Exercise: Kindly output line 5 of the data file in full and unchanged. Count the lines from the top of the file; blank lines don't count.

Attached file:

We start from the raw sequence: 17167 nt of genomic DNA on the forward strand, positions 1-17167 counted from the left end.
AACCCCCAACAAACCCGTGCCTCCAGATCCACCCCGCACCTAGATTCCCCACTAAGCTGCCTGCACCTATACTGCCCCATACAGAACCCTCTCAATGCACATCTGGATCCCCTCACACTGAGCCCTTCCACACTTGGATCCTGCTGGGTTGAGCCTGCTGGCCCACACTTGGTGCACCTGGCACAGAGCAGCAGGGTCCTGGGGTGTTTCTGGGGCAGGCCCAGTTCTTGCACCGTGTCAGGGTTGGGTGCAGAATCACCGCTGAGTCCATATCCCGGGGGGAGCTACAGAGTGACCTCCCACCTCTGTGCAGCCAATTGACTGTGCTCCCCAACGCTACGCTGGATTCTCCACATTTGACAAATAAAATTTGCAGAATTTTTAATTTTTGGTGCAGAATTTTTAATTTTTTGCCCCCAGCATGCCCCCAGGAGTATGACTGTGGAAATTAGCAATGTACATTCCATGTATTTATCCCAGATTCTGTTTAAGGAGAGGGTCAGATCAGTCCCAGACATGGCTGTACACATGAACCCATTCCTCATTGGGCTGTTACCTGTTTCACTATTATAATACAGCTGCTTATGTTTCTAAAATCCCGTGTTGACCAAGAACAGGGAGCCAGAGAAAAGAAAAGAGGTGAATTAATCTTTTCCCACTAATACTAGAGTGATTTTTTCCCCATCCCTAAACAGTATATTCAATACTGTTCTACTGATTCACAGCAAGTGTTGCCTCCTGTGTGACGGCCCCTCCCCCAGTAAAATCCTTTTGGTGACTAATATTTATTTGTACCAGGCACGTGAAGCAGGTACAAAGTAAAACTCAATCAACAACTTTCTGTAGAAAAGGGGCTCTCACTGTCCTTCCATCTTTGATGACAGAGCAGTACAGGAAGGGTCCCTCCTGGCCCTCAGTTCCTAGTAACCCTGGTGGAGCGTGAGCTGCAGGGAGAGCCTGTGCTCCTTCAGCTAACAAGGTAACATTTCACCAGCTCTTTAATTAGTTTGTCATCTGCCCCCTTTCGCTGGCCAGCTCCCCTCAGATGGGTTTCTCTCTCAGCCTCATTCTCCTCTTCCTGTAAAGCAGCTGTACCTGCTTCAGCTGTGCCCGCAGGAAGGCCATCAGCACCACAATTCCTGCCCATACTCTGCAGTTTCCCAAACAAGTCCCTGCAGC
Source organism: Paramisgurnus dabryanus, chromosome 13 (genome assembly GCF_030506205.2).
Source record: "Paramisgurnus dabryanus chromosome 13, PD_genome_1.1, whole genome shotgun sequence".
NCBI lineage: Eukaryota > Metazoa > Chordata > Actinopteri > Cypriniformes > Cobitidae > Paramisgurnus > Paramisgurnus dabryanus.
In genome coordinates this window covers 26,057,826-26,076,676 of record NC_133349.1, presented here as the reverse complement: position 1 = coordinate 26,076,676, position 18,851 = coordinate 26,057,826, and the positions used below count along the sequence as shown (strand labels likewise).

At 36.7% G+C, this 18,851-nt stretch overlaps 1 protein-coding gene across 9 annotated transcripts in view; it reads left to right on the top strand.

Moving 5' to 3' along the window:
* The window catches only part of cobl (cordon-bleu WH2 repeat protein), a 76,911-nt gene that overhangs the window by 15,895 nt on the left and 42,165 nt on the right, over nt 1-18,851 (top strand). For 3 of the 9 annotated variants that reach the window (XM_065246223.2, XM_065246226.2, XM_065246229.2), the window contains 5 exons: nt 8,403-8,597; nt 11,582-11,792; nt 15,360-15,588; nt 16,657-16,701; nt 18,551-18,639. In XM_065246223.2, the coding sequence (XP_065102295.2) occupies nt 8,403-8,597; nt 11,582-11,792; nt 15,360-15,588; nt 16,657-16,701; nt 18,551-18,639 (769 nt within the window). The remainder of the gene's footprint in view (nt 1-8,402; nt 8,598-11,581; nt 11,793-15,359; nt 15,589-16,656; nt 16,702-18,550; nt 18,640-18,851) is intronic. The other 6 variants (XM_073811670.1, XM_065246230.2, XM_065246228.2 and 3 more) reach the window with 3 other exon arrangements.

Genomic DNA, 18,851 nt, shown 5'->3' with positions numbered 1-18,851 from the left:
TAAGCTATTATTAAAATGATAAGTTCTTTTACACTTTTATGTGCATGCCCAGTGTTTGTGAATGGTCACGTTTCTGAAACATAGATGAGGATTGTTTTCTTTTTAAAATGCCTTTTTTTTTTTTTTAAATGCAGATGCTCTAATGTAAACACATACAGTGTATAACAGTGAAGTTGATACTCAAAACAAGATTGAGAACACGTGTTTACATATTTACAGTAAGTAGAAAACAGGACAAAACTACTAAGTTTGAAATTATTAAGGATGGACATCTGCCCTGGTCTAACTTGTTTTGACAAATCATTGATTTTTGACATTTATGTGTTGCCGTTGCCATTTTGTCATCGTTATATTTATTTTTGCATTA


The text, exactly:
NCBI lineage: Eukaryota > Metazoa > Chordata > Actinopteri > Cypriniformes > Cobitidae > Paramisgurnus > Paramisgurnus dabryanus.